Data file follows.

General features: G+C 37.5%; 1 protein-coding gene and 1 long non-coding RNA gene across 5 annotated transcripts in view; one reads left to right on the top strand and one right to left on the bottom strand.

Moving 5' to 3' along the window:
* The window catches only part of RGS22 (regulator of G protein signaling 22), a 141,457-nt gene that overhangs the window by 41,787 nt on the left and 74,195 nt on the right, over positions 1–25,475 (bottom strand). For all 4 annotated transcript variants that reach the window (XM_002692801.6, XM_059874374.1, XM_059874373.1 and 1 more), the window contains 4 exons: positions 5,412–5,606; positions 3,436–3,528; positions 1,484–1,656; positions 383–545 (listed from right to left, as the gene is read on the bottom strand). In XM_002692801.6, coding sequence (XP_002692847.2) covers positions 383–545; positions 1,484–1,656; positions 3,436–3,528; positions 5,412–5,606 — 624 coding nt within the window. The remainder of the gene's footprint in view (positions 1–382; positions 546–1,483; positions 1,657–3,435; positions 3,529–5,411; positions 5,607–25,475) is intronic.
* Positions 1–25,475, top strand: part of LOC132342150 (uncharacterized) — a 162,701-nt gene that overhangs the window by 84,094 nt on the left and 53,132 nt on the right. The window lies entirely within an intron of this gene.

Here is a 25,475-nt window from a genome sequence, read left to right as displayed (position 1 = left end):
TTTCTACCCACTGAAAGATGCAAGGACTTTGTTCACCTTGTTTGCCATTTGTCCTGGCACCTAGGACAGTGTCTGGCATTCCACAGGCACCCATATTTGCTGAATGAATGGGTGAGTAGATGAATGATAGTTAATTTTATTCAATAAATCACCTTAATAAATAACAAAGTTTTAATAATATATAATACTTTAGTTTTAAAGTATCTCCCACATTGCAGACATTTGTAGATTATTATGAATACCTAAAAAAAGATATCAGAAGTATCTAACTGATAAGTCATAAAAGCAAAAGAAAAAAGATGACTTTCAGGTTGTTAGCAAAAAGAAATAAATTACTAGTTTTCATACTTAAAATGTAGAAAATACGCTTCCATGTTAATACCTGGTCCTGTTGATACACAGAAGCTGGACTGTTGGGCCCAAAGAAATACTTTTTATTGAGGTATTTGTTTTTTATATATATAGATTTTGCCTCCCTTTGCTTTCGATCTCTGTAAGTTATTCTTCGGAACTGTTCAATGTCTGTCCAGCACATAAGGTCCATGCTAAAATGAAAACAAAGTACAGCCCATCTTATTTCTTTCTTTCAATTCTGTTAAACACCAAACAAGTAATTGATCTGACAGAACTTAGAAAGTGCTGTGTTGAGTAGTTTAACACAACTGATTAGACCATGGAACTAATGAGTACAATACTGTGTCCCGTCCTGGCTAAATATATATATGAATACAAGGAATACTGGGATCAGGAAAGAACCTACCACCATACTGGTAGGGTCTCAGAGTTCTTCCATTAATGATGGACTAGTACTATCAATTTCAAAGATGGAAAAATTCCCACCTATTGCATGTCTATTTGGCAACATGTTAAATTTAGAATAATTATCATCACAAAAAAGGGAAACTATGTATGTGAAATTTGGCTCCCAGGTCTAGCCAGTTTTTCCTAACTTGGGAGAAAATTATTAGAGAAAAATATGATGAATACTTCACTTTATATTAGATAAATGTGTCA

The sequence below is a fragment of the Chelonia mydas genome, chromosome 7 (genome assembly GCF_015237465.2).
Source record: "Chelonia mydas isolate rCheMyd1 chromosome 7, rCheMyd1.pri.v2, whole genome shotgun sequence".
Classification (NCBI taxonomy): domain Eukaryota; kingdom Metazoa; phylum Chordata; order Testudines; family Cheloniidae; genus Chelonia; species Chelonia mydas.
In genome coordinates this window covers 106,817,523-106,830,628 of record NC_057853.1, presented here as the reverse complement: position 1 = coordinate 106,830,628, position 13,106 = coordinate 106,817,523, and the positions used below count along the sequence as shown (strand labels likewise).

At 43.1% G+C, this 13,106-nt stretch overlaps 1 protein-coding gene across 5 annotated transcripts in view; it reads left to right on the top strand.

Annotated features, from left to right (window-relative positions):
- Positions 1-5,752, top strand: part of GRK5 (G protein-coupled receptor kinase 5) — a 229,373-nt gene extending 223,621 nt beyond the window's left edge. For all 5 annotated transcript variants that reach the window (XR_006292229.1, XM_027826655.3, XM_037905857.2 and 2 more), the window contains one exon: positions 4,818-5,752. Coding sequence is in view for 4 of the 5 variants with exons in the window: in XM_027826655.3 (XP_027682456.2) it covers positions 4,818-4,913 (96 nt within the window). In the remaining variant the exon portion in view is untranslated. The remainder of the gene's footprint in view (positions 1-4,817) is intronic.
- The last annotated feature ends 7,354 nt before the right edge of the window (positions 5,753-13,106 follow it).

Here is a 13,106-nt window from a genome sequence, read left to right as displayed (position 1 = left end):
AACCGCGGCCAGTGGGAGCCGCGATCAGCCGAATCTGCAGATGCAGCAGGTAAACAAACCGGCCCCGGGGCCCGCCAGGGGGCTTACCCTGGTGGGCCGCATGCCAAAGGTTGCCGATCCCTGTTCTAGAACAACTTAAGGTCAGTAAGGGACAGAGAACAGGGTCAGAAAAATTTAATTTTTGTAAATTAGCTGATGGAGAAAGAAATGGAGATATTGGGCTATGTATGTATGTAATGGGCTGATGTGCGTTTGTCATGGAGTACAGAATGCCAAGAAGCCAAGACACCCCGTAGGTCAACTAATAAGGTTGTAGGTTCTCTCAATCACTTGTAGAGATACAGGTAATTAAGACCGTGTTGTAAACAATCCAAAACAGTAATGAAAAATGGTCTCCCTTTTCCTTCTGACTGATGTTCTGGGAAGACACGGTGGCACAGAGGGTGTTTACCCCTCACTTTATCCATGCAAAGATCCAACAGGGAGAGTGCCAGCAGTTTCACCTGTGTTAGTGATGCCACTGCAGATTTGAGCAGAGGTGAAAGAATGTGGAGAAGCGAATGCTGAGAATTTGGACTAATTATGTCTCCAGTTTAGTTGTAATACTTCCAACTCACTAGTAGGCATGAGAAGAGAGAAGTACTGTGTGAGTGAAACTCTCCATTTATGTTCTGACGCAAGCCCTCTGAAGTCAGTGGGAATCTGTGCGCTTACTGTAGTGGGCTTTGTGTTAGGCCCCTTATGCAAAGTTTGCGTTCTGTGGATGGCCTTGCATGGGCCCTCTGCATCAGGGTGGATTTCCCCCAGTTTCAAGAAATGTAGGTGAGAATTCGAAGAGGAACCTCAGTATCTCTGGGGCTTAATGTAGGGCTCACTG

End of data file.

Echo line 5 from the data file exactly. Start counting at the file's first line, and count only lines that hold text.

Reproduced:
Here is a 25,475-nt window from a genome sequence, read left to right as displayed (position 1 = left end):